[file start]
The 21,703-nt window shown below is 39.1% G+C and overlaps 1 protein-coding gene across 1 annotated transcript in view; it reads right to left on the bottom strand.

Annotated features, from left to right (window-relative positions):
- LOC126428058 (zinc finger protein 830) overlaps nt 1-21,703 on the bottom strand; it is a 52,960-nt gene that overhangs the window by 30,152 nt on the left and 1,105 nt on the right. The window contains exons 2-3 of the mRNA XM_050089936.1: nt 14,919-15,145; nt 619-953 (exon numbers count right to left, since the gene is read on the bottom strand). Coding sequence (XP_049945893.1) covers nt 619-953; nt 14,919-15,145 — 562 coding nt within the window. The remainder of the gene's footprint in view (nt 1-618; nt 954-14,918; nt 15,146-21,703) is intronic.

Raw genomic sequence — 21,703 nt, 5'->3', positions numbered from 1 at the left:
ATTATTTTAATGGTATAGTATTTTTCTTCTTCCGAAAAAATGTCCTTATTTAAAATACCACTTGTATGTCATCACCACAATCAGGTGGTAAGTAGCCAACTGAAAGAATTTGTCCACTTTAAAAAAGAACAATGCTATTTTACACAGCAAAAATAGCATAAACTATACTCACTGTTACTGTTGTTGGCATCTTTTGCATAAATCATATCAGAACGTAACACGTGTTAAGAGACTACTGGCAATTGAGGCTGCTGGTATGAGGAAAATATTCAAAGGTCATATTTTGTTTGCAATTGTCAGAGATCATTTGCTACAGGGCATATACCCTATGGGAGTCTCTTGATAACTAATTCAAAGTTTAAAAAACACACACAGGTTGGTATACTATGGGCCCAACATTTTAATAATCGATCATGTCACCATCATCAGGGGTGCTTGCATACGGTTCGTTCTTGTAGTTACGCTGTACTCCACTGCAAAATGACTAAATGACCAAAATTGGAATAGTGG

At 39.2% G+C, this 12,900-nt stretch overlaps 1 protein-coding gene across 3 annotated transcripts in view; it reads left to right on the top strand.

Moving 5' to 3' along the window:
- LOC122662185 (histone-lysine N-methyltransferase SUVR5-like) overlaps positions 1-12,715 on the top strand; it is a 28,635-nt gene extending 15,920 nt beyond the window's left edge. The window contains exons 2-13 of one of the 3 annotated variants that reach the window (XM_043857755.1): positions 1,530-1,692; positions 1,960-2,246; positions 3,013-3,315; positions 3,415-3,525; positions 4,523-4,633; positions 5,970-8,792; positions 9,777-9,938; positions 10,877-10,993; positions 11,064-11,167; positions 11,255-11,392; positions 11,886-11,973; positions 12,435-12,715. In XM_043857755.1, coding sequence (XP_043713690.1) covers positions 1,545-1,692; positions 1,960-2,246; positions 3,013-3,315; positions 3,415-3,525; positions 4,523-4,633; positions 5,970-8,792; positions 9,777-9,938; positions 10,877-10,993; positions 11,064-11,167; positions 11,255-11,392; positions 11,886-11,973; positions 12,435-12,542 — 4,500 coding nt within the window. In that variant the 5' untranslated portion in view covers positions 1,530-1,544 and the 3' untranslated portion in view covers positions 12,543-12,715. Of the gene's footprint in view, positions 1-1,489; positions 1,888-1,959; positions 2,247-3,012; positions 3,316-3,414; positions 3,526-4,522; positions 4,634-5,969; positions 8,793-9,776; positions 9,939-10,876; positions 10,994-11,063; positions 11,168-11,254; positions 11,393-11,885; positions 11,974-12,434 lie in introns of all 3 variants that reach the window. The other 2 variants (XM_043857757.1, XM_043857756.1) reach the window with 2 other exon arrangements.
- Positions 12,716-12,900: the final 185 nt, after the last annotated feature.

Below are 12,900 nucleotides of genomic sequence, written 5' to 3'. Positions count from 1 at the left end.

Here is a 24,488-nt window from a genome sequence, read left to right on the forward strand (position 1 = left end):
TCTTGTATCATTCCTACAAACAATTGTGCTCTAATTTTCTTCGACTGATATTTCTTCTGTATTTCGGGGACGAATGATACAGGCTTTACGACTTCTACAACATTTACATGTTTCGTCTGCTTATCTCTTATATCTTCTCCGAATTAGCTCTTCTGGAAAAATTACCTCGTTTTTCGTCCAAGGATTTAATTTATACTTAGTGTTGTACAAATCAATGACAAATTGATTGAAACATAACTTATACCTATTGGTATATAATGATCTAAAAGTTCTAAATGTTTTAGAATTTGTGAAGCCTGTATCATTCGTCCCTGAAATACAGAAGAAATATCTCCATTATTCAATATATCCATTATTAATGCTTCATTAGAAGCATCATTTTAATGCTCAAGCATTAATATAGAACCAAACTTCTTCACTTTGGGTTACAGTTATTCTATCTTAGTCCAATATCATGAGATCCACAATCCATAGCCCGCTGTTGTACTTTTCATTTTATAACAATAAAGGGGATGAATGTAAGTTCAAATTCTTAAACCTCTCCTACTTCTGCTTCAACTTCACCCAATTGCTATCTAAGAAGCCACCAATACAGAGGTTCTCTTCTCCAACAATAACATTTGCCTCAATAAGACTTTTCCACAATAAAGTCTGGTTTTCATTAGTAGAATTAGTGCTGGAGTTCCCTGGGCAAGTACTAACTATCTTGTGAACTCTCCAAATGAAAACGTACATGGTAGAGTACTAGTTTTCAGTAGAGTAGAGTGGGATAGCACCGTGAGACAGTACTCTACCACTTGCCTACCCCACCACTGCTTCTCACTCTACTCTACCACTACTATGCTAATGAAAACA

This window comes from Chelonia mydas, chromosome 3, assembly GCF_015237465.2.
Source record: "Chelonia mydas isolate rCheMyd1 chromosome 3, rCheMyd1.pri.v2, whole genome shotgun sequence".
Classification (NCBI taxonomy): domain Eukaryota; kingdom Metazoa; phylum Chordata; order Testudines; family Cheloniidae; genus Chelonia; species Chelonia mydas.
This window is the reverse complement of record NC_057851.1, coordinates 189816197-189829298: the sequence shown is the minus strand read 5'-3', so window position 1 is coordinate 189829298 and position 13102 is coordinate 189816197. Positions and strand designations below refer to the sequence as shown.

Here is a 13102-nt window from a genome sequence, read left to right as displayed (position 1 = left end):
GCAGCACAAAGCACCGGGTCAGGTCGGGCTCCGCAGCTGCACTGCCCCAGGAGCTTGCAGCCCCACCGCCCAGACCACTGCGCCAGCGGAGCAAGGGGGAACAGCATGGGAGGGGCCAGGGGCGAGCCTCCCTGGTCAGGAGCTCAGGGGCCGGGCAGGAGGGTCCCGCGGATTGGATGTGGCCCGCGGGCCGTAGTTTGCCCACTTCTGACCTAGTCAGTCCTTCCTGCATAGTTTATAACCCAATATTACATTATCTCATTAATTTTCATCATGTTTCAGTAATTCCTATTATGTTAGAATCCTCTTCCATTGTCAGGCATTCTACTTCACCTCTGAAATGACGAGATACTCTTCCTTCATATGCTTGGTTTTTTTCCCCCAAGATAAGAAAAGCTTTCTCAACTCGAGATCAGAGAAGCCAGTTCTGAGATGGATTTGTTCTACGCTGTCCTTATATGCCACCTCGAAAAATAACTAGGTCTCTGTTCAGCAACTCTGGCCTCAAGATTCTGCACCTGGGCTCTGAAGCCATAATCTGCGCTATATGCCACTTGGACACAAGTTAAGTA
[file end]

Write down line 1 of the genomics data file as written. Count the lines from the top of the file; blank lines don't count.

The 21,703-nt window shown below is 39.1% G+C and overlaps 1 protein-coding gene across 1 annotated transcript in view; it reads right to left on the bottom strand.